Matters of Public Importance - Gillard Government
Senator John Faulkner
27 February 2012
Senator FAULKNER (New South Wales) (16:33): Let me say that I believe this Labor government is a good government. This is no better demonstrated than by the government's sound management of the Australian economy and by the long list of key policy achievements since its election some four years ago.
It is very easy for an opposition to say that a government is dysfunctional. But just consider how Australia currently compares with other advanced economies in the world. The Labor government has steered Australia through the worst global recession since the Great Depression more than three-quarters of a century ago. Unemployment is low—currently at 5.2 per cent—and employment growth is strong. Unemployment is lower in Australia than in any every major advanced economy of the world, bar one. Some 750,000 jobs have been created since Labor was first elected more than four years ago, including 100,000 in the last year alone, and the government is on track for the creation of another 300,000 new jobs this year.
Growth is steady with a strong investment pipeline. Debt is low. Australia has a budget position that is literally the envy of every other nation in the Western world. Inflation is contained in this country, and interest rates under the Labor government have reached lows never seen by the previous coalition government. Importantly, as I have said before in this chamber, for the first time in our history Australia has received a AAA rating from all three global ratings agencies—something that was never achieved by the previous coalition government.
It would not be surprising to anybody that the opposition has proposed this matter of public importance today. As you would expect, the opposition is trying to exploit the fact that we in the federal parliamentary Labor Party had a leadership ballot today. Well, such events are part and parcel of politics. Since I have been in parliament I voted in six leadership ballots: the two challenges by Paul Keating to Bob Hawke, Kim Beazley's challenge to Simon Cream, the ballot between Kim Beazley and Mark Latham, Kevin Rudd's defeat of Kim Beazley, and, of course, today's leadership ballot. I am a traditionalist, and that is a nice way, I suppose, of acknowledging that I am a relic from the past. And I have always refrained from publicly or privately canvassing the respective merits of those who are contesting leadership ballots. I am afraid I have to disappoint my friends in the gallery; I am not about to start now. I will, however, say that I have the greatest respect for all the Labor prime ministers that I have known and I believe that each and every one of them deserves our gratitude for their efforts on behalf of our party and our nation.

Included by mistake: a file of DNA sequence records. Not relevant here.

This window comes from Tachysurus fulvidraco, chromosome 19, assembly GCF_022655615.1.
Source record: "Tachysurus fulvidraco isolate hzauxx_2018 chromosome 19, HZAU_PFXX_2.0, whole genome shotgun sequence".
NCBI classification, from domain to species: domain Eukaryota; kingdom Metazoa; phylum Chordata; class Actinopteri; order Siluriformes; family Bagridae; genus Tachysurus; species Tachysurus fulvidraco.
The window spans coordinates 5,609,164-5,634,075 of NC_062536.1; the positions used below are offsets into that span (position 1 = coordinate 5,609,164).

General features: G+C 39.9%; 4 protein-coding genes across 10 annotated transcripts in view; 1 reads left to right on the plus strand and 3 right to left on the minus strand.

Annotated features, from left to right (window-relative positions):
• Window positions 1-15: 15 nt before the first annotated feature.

On the other side of the chamber, I have seen Andrew Peacock, John Hewson, Alexander Downer, John Howard, Brendan Nelson and Malcolm Turnbull come and go. I have seen others desperately covet the leadership but not have the guts to contest it—Peter Costello comes to mind there. I have seen Tony Abbott win a leadership vote, the ballot he won in fact by one vote after preferences, against two of his most senior colleagues. So, yes, we have leadership ballots just like the Liberal Party and the Nationals have leadership ballots. And, yes, the Labor Party fights and, yes, the Labor Party fights such ballots hard because the stakes are high. We fight hard because we are passionate in our beliefs. We fight hard because in Labor's broad church so many different views are heard. Like other political parties, the Australian Labor Party has internal processes to resolve its differences. Those processes have been in operation again today. They have worked again today as they have worked in the past.
So the bad news for the Liberal Party is that, just as has happened in the past after a leadership ballot is done and dusted, differences will be put aside and members of the government will work together in the national interest. This is the way the Labor Party works. We respect the outcome of democratic processes in the party, in the parliament and at the polls. The Liberals have never done that. They will never acknowledge that Prime Minister Gillard has been voted for by the majority of the Australian voters, the majority of members of the House of Representatives and the majority of my caucus colleagues. They can spend as much time as they like denying reality. While they do that, this government will get on with the job of delivering for Australia.
How extraordinary in this matter of public importance debate that the three coalition speakers—Senator Brandis, Senator Fierravanti-Wells and Senator Mason—have themselves been such warriors in internal Liberal Party leadership ballots. Senator Brandis could not stand John Winston Howard. He called him a 'lying rodent'. Senator Mason had similar views. He probably did not do as much backgrounding as Senator Brandis did against Mr Howard, but his view was well known. Senator Fierravanti-Wells undermined Mr Turnbull when he was the Leader of the Opposition virtually every minute of every day. Well, I do not think it does any of us any good to have that level of hypocrisy in the chamber. As I said before, leadership ballots are part and parcel of Australian politics. What I say is that after they are over, a responsible political party gets on with the job. In the case of a political party that forms government, it gets on with the job of governing. That is what the Gillard government will do: get on with the job of delivering for Australia. (Time expired)